Wednesday, March 11, 2009

See this? This is this. This ain't something else. This is this.

Early on in my Christian life I was made aware of the words of Jesus in Acts 1:8, even memorizing it.
"But you will receive power when the Holy Spirit has come upon you, and you will be my witnesses in Jerusalem and in all Judea and Samaria, and to the end of the earth."

Like many, I was taught that my Judea was College Station, my Judea was Texas, my Samaria was the US, and the end of the earth was ... well, the end of the earth.

But is that a valid interpretation/application?

But, what if Jesus simply means for His witnesses to carry the gospel message from Jerusalem, throughout Judea and Samaria, and then all over the earth?

In other words, what if my we're actually carrying out that last bit by evangelizing in Texas, or wherever you happen to be, presuming it's not Jerusalem, Judea, or Samaria?
*Some good comments motivated this cogitation: Should churches rethink their evangelization strategy, particularly with a MUCH greater emphasis on the places where the gospel has yet to be (i.e., the end of the earth)?

Labels: ,

7 Comments:

At 11 March, 2009 12:37, Blogger Strong Tower said...

That's right. We Amurkins as the uttermost parts.

Why do we have a penchant for rewriting the prophecy of promise to fit our context? Why can't we be content with whatever and wherever God has done what he is doing?

Beats me ;)

This mornings local radio hosts promoted a conference which is going to show people how to come out from Babylon's system to survive the economic break down. Um, somehow I don't think investments in God's kingdom was meant that way.

Oh well.

 
At 11 March, 2009 13:03, Blogger Bro. Jeff Hallmark said...

Here is how I memorized Acts 1:8
Act 1:8 But ye shall receive power, after that the Holy Ghost is come upon you: and ye shall be witnesses unto me both in Jerusalem, and in all Judaea, and in Samaria, and unto the uttermost part of the earth.

With the word "both" meaning at the same time.

 
At 11 March, 2009 13:38, Blogger GUNNY said...

In other words, since the gospel has been to Jerusalem, Judea and Samaria, is not our application really to ensure the gospel continues to the ends of the earth?

Here's what I think most American churches/people do: Spend a lot of resources on their local community (i.e., what they deem their Jerusalem), some in their state, and a little bit on international missions.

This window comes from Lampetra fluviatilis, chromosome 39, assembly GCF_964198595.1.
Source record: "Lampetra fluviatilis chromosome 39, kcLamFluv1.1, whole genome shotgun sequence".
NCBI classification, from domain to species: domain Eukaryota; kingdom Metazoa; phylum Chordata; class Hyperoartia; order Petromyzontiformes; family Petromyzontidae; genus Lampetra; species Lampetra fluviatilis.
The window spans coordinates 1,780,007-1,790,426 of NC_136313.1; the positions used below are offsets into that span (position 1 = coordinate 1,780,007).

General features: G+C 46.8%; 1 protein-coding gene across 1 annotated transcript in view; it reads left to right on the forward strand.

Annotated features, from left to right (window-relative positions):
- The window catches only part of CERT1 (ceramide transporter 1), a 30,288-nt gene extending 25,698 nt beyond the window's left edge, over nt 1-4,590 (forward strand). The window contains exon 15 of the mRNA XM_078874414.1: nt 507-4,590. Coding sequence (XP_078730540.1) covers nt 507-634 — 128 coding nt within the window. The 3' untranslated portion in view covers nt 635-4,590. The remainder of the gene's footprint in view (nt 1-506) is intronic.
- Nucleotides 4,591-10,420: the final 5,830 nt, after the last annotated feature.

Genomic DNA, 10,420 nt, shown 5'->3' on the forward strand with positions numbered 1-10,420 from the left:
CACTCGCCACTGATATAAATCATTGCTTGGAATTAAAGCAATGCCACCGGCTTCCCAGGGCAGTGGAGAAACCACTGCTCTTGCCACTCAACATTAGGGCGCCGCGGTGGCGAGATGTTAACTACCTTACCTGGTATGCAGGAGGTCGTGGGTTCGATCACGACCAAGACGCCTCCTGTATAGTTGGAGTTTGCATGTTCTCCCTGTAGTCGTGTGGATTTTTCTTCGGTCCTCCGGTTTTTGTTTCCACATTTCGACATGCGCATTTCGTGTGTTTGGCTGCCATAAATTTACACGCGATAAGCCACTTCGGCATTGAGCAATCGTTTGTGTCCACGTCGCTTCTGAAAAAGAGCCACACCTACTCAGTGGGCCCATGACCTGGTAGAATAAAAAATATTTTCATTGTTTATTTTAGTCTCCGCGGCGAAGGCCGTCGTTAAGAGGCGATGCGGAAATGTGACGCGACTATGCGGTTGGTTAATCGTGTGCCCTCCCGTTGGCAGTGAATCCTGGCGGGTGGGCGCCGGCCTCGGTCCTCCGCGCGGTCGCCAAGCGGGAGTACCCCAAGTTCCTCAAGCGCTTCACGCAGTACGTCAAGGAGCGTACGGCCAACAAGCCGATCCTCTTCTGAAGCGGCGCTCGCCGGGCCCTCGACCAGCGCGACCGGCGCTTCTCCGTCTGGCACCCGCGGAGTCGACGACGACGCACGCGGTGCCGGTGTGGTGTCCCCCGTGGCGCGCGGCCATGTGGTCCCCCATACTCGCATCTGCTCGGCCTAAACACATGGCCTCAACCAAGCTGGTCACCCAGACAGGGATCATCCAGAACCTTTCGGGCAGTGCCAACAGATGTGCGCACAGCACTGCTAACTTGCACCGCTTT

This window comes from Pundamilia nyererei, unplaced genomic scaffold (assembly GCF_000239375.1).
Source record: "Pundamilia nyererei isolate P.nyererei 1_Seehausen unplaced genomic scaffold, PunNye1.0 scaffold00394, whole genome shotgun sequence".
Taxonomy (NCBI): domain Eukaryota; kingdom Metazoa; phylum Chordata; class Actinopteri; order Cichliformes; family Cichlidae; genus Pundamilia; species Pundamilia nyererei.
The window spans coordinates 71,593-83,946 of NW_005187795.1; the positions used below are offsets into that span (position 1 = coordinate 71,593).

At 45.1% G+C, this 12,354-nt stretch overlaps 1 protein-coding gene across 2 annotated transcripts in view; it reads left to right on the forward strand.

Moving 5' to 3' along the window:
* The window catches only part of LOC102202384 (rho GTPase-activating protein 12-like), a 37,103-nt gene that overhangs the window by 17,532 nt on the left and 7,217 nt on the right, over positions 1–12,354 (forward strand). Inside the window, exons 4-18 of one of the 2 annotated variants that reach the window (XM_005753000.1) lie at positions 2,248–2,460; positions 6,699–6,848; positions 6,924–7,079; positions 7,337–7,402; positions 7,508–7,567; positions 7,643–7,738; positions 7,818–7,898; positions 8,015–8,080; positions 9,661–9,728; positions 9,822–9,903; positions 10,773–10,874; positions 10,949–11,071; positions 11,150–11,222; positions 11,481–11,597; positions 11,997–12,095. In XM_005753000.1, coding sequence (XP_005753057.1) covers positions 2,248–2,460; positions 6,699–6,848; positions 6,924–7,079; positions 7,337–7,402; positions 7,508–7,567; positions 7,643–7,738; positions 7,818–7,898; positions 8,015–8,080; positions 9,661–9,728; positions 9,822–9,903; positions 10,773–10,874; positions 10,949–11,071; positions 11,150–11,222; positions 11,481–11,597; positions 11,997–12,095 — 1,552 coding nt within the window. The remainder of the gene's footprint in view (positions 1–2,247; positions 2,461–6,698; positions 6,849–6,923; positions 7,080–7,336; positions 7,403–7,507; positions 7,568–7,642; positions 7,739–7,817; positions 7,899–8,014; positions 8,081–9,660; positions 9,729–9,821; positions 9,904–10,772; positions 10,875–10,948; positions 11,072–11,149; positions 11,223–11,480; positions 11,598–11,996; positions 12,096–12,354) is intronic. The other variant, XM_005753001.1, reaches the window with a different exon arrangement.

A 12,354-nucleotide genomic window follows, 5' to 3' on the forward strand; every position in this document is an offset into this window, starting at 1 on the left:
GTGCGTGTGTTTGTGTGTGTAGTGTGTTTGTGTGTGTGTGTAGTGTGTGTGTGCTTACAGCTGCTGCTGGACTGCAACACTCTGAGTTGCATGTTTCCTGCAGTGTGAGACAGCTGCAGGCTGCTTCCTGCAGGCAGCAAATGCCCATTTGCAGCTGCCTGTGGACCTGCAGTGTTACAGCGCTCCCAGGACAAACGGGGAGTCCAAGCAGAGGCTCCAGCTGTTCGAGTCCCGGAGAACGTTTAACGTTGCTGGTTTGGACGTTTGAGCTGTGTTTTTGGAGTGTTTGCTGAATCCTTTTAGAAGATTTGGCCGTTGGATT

If the popular multifaceted approach is valid, so is that. But, if we're to be about spreading the gospel throughout the ends of the earth, shouldn't the mission be primarily to get the gospel where it has yet to be?

Just been cogitating ...

 
At 11 March, 2009 14:29, Blogger Strong Tower said...

I don't think that the GC was meant to be pattern-istical. That is, it is revelatory. The road to Emmaus, Jesus does what he will command, beginning with all that was written he explained everything which had to do with him. So the disciples began in Jerusalem where they were commanded to begin that work of teaching and living. The out working of that is the spread of the Gospel. The one naturally follows the other. Instead of looking toward the end we are to look up for our redemption draws near.

So yes, we are already at the ends of the earth, now what? Well it is the same pattern. Look around, in your neighborhood, city, county, state, the same thing remains to be done, command men everywhere to repent and believe.

We forget that we are a foreign mission, and as Rev Galyon resently posted (I think it was there) the foreign missions are no less capable than we are in perfecting the work. What needs to be done is to establish them as Paul did, and "leave them behind" to set their own house in order. The homestead will continue to produce a crop and farm out its children, like leaven, leavening the whole loaf. Quaint name for the world, a loaf, eh?

Like you, just thinking...

 
At 13 March, 2009 17:59, Blogger Rev. said...

I believe it is a valid application. However, as we see in the Apostle Paul's epistles, we should also aim to go (or support work) in places where "Christ is not yet named."

Good bit. Nice globe! ;)

 
At 14 March, 2009 08:20, Blogger Lance said...

As much as our churches stress "vision statements," which look outward and forward, it would seem that the goal of this "vision statement" by our Lord is ultimately focused where He has not yet been proclaimed.

Much of what the American church calls its "Judea" ends up begin believers looking for a better gig, rather than unbelievers in need of a Savior.

 
At 14 March, 2009 20:55, Blogger GUNNY said...

Yeah, I think there's a part of me concerned American Christianity is doing far too little with regard to getting the gospel where it's never been.

I wonder if the Plano, Texas, US, world mindset contributes to that ... or not.

I have heard the, "We've got enough to do right here" comment before, so I don't know.

Yet, there's a tension, because it's unsat to write a check or kick a few bucks to Lottie Moon and feel we've done our part, all the while neglecting those God has put in our immediate context.

 

Post a Comment

<< Home

Photobucket - Video and Image Hosting